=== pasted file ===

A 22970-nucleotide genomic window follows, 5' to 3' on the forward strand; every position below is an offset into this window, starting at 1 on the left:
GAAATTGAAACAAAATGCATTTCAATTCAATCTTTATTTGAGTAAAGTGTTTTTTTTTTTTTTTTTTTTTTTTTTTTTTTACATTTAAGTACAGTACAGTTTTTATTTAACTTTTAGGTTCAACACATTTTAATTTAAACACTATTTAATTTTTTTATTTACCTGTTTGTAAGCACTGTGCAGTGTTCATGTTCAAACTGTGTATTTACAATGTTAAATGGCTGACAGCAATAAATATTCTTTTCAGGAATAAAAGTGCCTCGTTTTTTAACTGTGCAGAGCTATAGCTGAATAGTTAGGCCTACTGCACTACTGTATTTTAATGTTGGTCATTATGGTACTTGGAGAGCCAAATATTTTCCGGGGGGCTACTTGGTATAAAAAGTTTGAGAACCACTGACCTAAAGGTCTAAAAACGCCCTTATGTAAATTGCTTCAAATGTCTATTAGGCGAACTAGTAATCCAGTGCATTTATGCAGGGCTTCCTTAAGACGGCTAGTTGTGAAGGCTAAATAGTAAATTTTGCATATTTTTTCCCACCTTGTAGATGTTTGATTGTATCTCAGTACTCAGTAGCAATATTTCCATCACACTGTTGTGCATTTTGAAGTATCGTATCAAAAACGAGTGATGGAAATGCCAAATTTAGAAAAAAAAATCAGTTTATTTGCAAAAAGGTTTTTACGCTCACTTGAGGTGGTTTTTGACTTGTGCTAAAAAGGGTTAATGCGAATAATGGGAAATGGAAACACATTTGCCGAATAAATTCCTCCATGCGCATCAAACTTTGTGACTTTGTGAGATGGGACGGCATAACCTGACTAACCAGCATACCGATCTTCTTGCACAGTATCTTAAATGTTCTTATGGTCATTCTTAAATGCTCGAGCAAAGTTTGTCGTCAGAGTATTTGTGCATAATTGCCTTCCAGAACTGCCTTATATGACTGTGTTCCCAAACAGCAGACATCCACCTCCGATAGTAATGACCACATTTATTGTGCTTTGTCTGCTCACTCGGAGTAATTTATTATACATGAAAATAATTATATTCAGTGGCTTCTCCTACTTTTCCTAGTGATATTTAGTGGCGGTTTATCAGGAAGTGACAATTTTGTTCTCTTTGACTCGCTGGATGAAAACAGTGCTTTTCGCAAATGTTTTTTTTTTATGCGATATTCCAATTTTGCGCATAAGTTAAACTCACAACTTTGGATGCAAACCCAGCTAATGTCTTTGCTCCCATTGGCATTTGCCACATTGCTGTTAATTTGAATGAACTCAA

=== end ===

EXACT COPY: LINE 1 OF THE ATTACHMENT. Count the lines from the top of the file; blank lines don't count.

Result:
A 22970-nucleotide genomic window follows, 5' to 3' on the forward strand; every position below is an offset into this window, starting at 1 on the left: